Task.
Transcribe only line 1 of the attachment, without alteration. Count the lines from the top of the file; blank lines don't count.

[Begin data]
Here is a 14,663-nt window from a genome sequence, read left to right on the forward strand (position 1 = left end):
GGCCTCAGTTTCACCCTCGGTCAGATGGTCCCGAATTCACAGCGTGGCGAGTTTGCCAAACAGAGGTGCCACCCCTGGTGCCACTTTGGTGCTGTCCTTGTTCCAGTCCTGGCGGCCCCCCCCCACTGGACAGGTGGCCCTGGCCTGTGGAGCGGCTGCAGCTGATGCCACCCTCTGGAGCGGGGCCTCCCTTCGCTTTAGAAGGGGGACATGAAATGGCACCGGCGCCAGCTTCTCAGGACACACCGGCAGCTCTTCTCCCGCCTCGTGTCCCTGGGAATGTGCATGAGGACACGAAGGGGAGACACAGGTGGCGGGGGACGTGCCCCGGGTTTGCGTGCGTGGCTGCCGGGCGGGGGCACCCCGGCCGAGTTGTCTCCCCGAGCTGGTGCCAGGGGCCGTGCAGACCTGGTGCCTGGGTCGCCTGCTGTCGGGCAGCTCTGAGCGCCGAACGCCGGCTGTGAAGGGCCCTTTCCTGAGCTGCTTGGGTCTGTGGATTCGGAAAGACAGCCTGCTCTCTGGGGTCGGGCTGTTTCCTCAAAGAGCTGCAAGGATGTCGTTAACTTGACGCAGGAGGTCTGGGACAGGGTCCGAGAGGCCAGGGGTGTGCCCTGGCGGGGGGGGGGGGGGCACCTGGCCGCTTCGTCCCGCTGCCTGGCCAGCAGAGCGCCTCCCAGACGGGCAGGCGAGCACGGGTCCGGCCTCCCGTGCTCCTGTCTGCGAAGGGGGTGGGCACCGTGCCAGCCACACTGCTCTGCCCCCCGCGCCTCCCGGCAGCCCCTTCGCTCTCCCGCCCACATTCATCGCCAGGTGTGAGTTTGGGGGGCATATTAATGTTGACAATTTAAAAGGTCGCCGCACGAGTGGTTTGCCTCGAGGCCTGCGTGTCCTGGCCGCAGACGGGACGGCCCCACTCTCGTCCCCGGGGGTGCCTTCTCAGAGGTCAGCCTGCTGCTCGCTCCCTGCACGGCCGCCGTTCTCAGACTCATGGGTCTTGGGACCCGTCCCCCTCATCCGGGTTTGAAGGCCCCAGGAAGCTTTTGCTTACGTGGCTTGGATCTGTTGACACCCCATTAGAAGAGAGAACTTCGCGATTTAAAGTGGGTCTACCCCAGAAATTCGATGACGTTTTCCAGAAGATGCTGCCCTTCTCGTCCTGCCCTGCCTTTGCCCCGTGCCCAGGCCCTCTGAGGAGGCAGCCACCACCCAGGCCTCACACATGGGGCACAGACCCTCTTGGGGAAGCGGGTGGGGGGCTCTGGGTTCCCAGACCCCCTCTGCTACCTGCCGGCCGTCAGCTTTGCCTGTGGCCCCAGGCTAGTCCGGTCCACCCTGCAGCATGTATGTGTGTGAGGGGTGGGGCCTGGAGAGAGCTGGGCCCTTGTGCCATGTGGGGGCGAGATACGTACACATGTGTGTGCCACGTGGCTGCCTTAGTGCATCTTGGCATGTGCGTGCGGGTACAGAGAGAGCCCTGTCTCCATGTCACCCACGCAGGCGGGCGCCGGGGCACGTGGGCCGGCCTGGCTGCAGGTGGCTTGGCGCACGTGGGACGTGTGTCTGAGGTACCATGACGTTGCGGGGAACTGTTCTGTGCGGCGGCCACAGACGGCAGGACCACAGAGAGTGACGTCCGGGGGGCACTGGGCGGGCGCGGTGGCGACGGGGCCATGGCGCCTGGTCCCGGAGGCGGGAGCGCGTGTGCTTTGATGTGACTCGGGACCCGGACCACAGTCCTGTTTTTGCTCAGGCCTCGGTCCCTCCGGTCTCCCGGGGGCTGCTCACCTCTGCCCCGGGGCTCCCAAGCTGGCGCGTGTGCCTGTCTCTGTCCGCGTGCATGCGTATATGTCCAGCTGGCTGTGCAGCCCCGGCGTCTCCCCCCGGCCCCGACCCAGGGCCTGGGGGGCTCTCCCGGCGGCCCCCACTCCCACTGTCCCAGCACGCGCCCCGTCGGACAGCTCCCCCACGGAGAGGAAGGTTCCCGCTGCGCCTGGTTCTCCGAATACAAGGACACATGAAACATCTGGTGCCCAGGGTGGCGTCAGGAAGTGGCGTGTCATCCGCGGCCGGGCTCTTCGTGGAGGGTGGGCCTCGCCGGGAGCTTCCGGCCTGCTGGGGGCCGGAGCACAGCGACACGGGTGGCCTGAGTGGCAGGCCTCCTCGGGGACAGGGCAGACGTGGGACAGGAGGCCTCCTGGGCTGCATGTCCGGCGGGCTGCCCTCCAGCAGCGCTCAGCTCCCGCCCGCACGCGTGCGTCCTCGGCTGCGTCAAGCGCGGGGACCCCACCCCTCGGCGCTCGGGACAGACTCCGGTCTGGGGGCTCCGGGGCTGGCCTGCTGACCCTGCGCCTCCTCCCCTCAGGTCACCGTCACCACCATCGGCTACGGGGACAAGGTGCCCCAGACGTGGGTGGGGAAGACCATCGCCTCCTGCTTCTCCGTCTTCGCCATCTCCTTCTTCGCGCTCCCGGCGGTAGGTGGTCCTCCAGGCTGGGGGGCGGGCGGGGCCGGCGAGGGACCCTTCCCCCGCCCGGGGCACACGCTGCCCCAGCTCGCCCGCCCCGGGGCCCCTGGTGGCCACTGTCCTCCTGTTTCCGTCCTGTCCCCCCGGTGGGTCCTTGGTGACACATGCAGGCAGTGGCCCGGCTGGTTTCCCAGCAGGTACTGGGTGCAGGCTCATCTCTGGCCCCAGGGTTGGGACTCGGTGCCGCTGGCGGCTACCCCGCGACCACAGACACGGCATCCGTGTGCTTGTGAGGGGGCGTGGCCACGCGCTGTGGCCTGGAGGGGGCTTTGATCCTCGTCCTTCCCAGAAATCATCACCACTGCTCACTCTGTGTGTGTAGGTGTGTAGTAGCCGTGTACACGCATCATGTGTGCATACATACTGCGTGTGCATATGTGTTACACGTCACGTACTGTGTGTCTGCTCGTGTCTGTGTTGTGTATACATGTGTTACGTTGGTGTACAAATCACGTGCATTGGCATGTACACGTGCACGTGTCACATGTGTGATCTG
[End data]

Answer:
Here is a 14,663-nt window from a genome sequence, read left to right on the forward strand (position 1 = left end):